This and That

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EVER LOSE A whole day? Tons of work to do but it’s just not happening?

That was my day today. The scribbling was work work work with no flow state to be had. When you achieve flow you’re a time traveler; look up from the work thinking an hour has passed and you’re pleasantly surprised to learn that three or four hours have slipped by.

Wasn’t gonna happen for me today. So instead of powering through I went motorcycle riding instead. Rode both the bikes, the piglet and the iron piggy, for a combined 50 or 60 miles. It was brisk at 75mph on the highway. The temp was  30-something and the wind wicked. Which is good. It  blows the sand off the road.

 

Here’s what the Ghost Who Walks is up to in the Sunday papers. He’s spiriting a hard case out of Boomsby Prison, the old colonial citadel. When they lock you up and throw away the key in Bangalla, Africa, you’re in Boomsby, Moe. Abandon all hope.

The Phantom knows a secret way in and out of the prison. In this story Jeff Weigel and I are showing the readers exactly how he does it.

First you go upstairs, which is counter-intuitive; up to the old death house where even the guards are too spooked to go. The old-time gallows is up there, and a few decommissioned electric chairs.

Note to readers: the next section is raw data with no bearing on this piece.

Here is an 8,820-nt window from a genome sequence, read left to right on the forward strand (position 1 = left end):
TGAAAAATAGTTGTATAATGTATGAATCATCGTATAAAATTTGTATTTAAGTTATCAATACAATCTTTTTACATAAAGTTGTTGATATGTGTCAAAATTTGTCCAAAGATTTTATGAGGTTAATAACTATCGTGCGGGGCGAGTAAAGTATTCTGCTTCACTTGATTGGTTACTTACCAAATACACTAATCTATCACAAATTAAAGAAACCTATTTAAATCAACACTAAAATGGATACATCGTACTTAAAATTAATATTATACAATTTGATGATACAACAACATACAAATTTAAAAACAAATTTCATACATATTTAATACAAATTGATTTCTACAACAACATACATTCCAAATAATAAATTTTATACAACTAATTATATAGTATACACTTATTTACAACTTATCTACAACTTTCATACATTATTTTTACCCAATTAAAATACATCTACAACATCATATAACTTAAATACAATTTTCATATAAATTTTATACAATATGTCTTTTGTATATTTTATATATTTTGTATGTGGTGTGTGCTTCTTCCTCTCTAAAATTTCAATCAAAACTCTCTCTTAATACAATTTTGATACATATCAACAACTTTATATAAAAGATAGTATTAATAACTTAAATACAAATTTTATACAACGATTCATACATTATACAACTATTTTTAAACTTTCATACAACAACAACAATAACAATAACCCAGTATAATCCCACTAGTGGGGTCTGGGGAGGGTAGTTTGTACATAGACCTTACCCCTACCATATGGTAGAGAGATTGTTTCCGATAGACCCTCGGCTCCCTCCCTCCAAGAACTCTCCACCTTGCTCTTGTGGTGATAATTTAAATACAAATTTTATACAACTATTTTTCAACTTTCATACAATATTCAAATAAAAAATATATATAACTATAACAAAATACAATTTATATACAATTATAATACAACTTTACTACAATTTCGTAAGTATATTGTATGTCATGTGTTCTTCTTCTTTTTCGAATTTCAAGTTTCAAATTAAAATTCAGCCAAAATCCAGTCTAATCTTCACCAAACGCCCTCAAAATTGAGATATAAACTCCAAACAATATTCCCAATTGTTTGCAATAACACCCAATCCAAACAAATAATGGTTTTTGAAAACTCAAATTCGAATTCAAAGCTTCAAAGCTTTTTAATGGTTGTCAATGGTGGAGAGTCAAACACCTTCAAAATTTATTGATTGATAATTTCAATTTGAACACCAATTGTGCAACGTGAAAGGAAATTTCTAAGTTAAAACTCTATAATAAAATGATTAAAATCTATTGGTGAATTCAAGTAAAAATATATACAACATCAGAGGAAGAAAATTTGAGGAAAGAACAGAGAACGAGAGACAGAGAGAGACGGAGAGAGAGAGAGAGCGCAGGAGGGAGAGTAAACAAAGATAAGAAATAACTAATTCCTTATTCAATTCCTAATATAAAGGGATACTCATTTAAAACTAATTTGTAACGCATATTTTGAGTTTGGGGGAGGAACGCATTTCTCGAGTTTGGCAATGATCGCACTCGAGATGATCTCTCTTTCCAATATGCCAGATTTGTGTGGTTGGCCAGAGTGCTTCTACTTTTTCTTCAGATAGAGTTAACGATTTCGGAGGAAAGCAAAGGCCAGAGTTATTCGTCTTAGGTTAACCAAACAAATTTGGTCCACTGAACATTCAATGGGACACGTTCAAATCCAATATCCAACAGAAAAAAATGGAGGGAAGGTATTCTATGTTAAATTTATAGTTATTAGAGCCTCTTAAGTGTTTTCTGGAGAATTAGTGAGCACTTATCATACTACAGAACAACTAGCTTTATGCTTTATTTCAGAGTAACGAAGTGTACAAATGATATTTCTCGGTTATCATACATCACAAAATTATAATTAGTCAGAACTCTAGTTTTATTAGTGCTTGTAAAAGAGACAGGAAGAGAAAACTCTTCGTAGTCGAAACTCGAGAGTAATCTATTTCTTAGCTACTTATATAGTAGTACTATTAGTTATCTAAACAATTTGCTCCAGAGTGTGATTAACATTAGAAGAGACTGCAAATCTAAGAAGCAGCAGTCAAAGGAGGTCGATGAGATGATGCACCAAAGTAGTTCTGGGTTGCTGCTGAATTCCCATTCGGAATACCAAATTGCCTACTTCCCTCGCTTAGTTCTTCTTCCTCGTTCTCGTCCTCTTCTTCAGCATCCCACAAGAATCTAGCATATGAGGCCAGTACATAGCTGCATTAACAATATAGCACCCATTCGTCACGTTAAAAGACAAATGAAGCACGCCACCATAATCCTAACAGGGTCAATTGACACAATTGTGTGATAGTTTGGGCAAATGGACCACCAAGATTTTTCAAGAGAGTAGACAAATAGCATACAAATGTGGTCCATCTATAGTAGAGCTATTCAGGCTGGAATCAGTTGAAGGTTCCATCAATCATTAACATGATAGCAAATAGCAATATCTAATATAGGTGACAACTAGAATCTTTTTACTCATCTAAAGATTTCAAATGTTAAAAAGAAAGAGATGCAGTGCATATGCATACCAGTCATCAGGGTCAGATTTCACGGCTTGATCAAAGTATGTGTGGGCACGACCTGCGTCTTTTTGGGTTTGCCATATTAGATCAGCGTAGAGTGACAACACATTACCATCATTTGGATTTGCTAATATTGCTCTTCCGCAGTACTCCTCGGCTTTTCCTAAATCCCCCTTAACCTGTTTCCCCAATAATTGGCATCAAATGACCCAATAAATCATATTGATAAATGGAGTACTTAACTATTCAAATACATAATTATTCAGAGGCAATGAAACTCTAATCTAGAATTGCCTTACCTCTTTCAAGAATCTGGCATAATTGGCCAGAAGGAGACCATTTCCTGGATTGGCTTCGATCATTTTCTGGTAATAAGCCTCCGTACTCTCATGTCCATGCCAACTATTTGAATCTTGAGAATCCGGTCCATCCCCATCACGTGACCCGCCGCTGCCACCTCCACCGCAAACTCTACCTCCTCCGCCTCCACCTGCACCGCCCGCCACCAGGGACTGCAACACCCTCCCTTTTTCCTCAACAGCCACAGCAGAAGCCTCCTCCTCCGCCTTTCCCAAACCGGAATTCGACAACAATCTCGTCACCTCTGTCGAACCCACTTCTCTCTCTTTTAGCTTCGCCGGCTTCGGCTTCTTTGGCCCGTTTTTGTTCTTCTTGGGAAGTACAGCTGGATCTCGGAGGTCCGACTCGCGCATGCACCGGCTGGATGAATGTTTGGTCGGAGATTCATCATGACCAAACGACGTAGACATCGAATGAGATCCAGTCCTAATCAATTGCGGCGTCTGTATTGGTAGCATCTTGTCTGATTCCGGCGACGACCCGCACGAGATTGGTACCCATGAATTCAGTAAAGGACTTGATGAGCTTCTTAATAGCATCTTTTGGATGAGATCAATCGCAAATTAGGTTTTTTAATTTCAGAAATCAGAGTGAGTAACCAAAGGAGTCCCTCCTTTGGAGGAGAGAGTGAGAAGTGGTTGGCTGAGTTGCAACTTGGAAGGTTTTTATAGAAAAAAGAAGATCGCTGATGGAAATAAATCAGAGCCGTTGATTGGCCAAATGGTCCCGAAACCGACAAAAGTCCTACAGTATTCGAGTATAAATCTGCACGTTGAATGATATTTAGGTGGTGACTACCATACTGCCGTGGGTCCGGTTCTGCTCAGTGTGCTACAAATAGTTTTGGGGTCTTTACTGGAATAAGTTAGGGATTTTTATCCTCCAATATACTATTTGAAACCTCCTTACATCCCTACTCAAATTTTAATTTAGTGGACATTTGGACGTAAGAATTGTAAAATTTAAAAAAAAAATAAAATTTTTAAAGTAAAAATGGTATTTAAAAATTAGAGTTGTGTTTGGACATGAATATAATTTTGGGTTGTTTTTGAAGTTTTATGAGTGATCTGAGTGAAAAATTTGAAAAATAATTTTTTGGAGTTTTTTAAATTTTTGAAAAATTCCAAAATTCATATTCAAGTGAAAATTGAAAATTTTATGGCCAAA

I stole that final line of Phantom dialogue. It’s one that the bride’s always using on me.

The Phantom has blindfolded the prisoner (we call him The Rat) because the guy’s coming back to Boomsby after he leads the Phantom to a fugitive whose days of escaping justice are numbered.

That’s our through-line, allegedly; what readers think is going on. They’ll just have to wait and see, I’m writing this one as we go.

 

In the daily strip, the Phantom has been felled by a concussion grenade atop Walker’s Table, his secret hideaway in the New Mexico desert. The butte stands 1,000 feet above the desert floor. A delusional cult leader who calls himself Savior Z has amassed his youthful followers there to do battle with a race of supermen from space. He tells them the ships are hiding on the dark side of the moon, preparing to land troops on Walker’s Table.

It’s a mind-control story. Plenty of that going around these days.

Mike Manley’s art, as always, is brilliant.

As the Phantom buzzes Walker’s Table on his way to his favorite airfield, he discovers that someone’s up there.

The culties try to knock his vintage DH88 out of the night sky. They’ve got a big ack-ack gun up there, in addition to the usual small arms. It’s a Soviet ZU-23, fires 23mm shells.

The Phantom lands his plane at the airfield and catches a helicopter ride back out to Walker’s Table. To spare the helicopter pilot the same hostile welcome, the Phantom bails out and flies the last four miles via wingsuit.